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Pan Am 103: The Bombings, The Betrayals, and a Bereaved Family's Search for Justice
Susan and Daniel Cohen
New American Library
279 pp.


On December 21, 1988, Pan Am Flight 103 (bound for New York) exploded almost six miles above Lockerbie, Scotland, killing all 269 people on board. One of the victims, a twenty-year-old college student named Theodora Cohen, was returning home after spending a semester abroad. In Pan Am 103, her parents, Susan and Daniel Cohen (professional writers who have collaborated on more than thirty books), take turns telling her story--who she was, how she died, and why we should remain angry about the attack twelve years later. Reading their account is emotionally devastating, to say the last.

As investigators discovered, the bomb had been placed on the plane in Frankfurt, and Pan Am's negligent security policy was at least partly to blame. Indeed, the McLaughlin Report (which was released in May 1990) determined that the bombing had been preventable, and the FAA, the State Department (which had failed to tell the public that it had received a tip that a bomb would be planted on a Pan Am flight from Frankfurt) and Pan Am itself were criticized. Unfortunately, the report was largely ignored by the Bush administration, and as the Cohens write, "Many of the shortcomings in airline security that the report exposed are still with us over a decade later."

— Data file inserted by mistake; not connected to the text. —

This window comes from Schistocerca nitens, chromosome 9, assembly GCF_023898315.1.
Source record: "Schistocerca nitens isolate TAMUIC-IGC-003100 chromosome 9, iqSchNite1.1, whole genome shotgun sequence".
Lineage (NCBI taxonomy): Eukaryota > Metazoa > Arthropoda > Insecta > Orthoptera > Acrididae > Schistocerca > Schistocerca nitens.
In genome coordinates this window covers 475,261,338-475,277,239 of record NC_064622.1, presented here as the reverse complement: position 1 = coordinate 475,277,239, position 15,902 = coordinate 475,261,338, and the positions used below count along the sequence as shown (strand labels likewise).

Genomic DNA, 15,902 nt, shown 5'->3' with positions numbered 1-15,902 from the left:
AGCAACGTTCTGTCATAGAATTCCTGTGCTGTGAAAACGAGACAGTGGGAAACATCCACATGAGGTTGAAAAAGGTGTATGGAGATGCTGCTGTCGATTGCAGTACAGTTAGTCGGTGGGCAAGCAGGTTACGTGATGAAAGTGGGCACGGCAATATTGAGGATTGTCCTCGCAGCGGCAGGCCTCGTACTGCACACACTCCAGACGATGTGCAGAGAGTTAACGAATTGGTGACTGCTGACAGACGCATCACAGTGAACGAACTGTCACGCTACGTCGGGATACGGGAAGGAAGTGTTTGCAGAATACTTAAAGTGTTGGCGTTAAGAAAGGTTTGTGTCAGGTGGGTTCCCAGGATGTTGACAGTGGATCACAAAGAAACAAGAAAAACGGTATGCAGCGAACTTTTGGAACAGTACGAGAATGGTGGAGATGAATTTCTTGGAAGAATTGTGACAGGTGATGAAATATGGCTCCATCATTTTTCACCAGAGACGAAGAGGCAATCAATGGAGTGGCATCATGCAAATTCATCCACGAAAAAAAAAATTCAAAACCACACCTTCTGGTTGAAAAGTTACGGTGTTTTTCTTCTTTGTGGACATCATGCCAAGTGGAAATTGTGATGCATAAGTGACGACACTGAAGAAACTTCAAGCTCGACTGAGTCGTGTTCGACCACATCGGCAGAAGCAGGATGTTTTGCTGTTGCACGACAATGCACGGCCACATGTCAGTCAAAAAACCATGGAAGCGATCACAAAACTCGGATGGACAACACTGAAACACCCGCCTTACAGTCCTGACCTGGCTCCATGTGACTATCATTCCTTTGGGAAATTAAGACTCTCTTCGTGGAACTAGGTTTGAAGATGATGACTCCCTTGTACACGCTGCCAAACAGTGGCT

Pan Am didn't escape unscathed, though. Its stock fell precipitously, and just a few days shy of the third anniversary of the bombing, Pan Am ceased operations. (As the Cohens observe, various attempts to revive the Pan Am name and symbol have failed.) Finally, on July 11, 1992, a Brooklyn jury found Pan Am guilty of willful misconduct.